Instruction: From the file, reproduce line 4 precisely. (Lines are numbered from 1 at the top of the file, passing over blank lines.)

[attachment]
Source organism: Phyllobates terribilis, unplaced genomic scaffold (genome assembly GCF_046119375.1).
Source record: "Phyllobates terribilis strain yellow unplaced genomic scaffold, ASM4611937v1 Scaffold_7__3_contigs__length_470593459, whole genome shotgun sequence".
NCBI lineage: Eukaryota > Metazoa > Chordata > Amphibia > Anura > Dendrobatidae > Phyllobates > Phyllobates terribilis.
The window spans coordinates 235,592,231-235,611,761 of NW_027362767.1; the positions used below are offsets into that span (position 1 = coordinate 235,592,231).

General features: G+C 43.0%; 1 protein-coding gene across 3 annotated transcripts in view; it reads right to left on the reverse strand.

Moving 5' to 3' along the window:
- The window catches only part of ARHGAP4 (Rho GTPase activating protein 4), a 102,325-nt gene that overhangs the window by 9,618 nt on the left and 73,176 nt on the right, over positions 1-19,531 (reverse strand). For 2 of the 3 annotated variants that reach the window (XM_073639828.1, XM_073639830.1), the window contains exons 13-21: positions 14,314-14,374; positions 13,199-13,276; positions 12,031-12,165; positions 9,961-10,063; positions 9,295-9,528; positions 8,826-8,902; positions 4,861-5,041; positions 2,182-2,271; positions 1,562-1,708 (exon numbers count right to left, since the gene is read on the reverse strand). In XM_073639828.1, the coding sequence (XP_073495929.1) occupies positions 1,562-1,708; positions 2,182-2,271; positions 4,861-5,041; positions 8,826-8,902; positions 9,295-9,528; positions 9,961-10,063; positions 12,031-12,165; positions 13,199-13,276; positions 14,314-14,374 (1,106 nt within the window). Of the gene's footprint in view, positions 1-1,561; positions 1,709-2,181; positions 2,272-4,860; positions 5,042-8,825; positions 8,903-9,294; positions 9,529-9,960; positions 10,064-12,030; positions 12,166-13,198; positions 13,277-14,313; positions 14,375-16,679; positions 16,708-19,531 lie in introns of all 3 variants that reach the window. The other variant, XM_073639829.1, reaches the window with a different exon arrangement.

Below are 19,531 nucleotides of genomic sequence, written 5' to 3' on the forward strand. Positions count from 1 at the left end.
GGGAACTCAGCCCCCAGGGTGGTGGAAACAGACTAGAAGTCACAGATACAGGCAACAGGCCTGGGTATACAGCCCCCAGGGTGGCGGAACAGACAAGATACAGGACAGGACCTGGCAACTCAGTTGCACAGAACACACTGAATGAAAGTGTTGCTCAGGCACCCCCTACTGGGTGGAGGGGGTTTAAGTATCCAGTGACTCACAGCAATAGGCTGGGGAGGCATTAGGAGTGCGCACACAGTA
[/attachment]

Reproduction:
The window spans coordinates 235,592,231-235,611,761 of NW_027362767.1; the positions used below are offsets into that span (position 1 = coordinate 235,592,231).